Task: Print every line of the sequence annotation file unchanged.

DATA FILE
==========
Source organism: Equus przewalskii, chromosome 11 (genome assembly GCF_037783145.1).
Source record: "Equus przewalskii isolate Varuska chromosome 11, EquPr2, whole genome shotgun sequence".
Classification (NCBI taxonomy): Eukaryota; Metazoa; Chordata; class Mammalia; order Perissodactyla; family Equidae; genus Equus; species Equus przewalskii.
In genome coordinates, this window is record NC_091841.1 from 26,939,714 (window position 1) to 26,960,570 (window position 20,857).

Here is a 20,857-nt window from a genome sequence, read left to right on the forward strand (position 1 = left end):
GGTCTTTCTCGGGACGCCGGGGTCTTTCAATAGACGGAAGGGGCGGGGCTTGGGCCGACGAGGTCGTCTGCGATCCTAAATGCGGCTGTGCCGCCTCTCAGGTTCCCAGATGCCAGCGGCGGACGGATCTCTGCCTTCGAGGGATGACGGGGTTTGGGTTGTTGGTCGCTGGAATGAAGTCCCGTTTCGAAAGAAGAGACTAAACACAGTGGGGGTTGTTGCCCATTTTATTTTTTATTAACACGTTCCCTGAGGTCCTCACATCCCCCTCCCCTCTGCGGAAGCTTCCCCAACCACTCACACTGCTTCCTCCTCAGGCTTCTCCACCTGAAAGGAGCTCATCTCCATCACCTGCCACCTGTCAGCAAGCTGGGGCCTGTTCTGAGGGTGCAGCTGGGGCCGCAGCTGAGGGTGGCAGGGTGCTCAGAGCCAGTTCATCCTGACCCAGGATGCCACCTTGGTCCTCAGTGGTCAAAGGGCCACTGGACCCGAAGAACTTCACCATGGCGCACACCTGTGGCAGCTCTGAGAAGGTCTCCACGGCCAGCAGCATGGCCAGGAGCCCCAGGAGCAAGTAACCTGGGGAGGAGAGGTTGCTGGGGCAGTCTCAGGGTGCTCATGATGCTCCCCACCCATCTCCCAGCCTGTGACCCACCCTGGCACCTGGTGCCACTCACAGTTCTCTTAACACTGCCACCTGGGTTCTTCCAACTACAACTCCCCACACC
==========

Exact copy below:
Source organism: Equus przewalskii, chromosome 11 (genome assembly GCF_037783145.1).
Source record: "Equus przewalskii isolate Varuska chromosome 11, EquPr2, whole genome shotgun sequence".
Classification (NCBI taxonomy): Eukaryota; Metazoa; Chordata; class Mammalia; order Perissodactyla; family Equidae; genus Equus; species Equus przewalskii.
In genome coordinates, this window is record NC_091841.1 from 26,939,714 (window position 1) to 26,960,570 (window position 20,857).

Here is a 20,857-nt window from a genome sequence, read left to right on the forward strand (position 1 = left end):
GGTCTTTCTCGGGACGCCGGGGTCTTTCAATAGACGGAAGGGGCGGGGCTTGGGCCGACGAGGTCGTCTGCGATCCTAAATGCGGCTGTGCCGCCTCTCAGGTTCCCAGATGCCAGCGGCGGACGGATCTCTGCCTTCGAGGGATGACGGGGTTTGGGTTGTTGGTCGCTGGAATGAAGTCCCGTTTCGAAAGAAGAGACTAAACACAGTGGGGGTTGTTGCCCATTTTATTTTTTATTAACACGTTCCCTGAGGTCCTCACATCCCCCTCCCCTCTGCGGAAGCTTCCCCAACCACTCACACTGCTTCCTCCTCAGGCTTCTCCACCTGAAAGGAGCTCATCTCCATCACCTGCCACCTGTCAGCAAGCTGGGGCCTGTTCTGAGGGTGCAGCTGGGGCCGCAGCTGAGGGTGGCAGGGTGCTCAGAGCCAGTTCATCCTGACCCAGGATGCCACCTTGGTCCTCAGTGGTCAAAGGGCCACTGGACCCGAAGAACTTCACCATGGCGCACACCTGTGGCAGCTCTGAGAAGGTCTCCACGGCCAGCAGCATGGCCAGGAGCCCCAGGAGCAAGTAACCTGGGGAGGAGAGGTTGCTGGGGCAGTCTCAGGGTGCTCATGATGCTCCCCACCCATCTCCCAGCCTGTGACCCACCCTGGCACCTGGTGCCACTCACAGTTCTCTTAACACTGCCACCTGGGTTCTTCCAACTACAACTCCCCACACC